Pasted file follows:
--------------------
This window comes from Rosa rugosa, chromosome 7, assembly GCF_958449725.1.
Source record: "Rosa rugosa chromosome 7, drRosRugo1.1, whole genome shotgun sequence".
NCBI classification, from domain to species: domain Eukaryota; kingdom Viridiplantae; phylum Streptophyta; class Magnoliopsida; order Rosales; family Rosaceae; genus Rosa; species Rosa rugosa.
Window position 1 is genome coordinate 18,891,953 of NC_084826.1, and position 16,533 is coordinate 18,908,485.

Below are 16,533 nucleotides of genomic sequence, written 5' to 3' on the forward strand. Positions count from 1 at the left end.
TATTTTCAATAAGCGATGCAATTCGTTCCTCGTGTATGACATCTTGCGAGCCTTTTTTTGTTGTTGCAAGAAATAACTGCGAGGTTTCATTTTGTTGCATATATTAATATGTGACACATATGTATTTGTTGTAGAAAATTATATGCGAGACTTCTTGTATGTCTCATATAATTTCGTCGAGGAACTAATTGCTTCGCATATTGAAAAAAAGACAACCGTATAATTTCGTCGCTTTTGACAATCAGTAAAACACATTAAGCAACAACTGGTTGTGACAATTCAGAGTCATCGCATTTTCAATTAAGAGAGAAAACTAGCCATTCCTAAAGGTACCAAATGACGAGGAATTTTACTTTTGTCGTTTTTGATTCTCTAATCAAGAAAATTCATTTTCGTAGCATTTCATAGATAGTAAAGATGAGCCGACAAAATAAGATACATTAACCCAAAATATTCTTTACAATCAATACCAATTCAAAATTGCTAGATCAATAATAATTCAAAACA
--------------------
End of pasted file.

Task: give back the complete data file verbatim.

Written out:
This window comes from Rosa rugosa, chromosome 7, assembly GCF_958449725.1.
Source record: "Rosa rugosa chromosome 7, drRosRugo1.1, whole genome shotgun sequence".
NCBI classification, from domain to species: domain Eukaryota; kingdom Viridiplantae; phylum Streptophyta; class Magnoliopsida; order Rosales; family Rosaceae; genus Rosa; species Rosa rugosa.
Window position 1 is genome coordinate 18,891,953 of NC_084826.1, and position 16,533 is coordinate 18,908,485.

Below are 16,533 nucleotides of genomic sequence, written 5' to 3' on the forward strand. Positions count from 1 at the left end.
TATTTTCAATAAGCGATGCAATTCGTTCCTCGTGTATGACATCTTGCGAGCCTTTTTTTGTTGTTGCAAGAAATAACTGCGAGGTTTCATTTTGTTGCATATATTAATATGTGACACATATGTATTTGTTGTAGAAAATTATATGCGAGACTTCTTGTATGTCTCATATAATTTCGTCGAGGAACTAATTGCTTCGCATATTGAAAAAAAGACAACCGTATAATTTCGTCGCTTTTGACAATCAGTAAAACACATTAAGCAACAACTGGTTGTGACAATTCAGAGTCATCGCATTTTCAATTAAGAGAGAAAACTAGCCATTCCTAAAGGTACCAAATGACGAGGAATTTTACTTTTGTCGTTTTTGATTCTCTAATCAAGAAAATTCATTTTCGTAGCATTTCATAGATAGTAAAGATGAGCCGACAAAATAAGATACATTAACCCAAAATATTCTTTACAATCAATACCAATTCAAAATTGCTAGATCAATAATAATTCAAAACA